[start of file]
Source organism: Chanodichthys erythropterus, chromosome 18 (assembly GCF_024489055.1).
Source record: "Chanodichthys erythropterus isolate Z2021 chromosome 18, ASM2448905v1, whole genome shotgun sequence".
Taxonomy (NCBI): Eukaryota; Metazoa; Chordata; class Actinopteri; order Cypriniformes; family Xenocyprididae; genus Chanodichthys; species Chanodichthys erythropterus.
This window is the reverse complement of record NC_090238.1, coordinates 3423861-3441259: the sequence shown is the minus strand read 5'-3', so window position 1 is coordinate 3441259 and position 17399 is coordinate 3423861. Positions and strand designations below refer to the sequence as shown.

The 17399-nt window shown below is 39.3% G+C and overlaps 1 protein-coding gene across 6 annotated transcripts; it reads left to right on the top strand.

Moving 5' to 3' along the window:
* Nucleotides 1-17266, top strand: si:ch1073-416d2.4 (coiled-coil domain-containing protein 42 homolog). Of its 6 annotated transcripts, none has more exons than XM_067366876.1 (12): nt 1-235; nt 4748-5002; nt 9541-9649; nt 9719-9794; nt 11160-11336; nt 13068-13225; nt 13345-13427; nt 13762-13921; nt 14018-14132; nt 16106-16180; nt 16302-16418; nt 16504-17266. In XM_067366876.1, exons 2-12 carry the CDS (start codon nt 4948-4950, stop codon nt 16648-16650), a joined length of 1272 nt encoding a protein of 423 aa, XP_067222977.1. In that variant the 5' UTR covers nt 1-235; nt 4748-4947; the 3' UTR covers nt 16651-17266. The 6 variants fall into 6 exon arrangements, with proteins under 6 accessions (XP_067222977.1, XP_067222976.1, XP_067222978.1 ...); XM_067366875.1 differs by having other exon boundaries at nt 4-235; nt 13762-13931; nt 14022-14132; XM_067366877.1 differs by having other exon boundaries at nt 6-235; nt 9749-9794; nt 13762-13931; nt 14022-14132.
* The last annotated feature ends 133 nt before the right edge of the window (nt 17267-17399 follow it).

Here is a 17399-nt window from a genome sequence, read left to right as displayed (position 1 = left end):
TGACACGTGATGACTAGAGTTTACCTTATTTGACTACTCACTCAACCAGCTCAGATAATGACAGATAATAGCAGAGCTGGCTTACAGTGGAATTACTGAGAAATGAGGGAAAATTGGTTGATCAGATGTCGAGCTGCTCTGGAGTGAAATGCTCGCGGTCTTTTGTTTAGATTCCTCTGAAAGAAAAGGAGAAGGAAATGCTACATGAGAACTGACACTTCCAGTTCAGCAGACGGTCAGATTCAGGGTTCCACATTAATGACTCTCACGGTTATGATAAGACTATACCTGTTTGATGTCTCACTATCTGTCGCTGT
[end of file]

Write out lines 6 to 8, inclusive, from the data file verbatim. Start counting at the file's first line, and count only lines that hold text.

Moving 5' to 3' along the window:
* Nucleotides 1-17266, top strand: si:ch1073-416d2.4 (coiled-coil domain-containing protein 42 homolog). Of its 6 annotated transcripts, none has more exons than XM_067366876.1 (12): nt 1-235; nt 4748-5002; nt 9541-9649; nt 9719-9794; nt 11160-11336; nt 13068-13225; nt 13345-13427; nt 13762-13921; nt 14018-14132; nt 16106-16180; nt 16302-16418; nt 16504-17266. In XM_067366876.1, exons 2-12 carry the CDS (start codon nt 4948-4950, stop codon nt 16648-16650), a joined length of 1272 nt encoding a protein of 423 aa, XP_067222977.1. In that variant the 5' UTR covers nt 1-235; nt 4748-4947; the 3' UTR covers nt 16651-17266. The 6 variants fall into 6 exon arrangements, with proteins under 6 accessions (XP_067222977.1, XP_067222976.1, XP_067222978.1 ...); XM_067366875.1 differs by having other exon boundaries at nt 4-235; nt 13762-13931; nt 14022-14132; XM_067366877.1 differs by having other exon boundaries at nt 6-235; nt 9749-9794; nt 13762-13931; nt 14022-14132.
* The last annotated feature ends 133 nt before the right edge of the window (nt 17267-17399 follow it).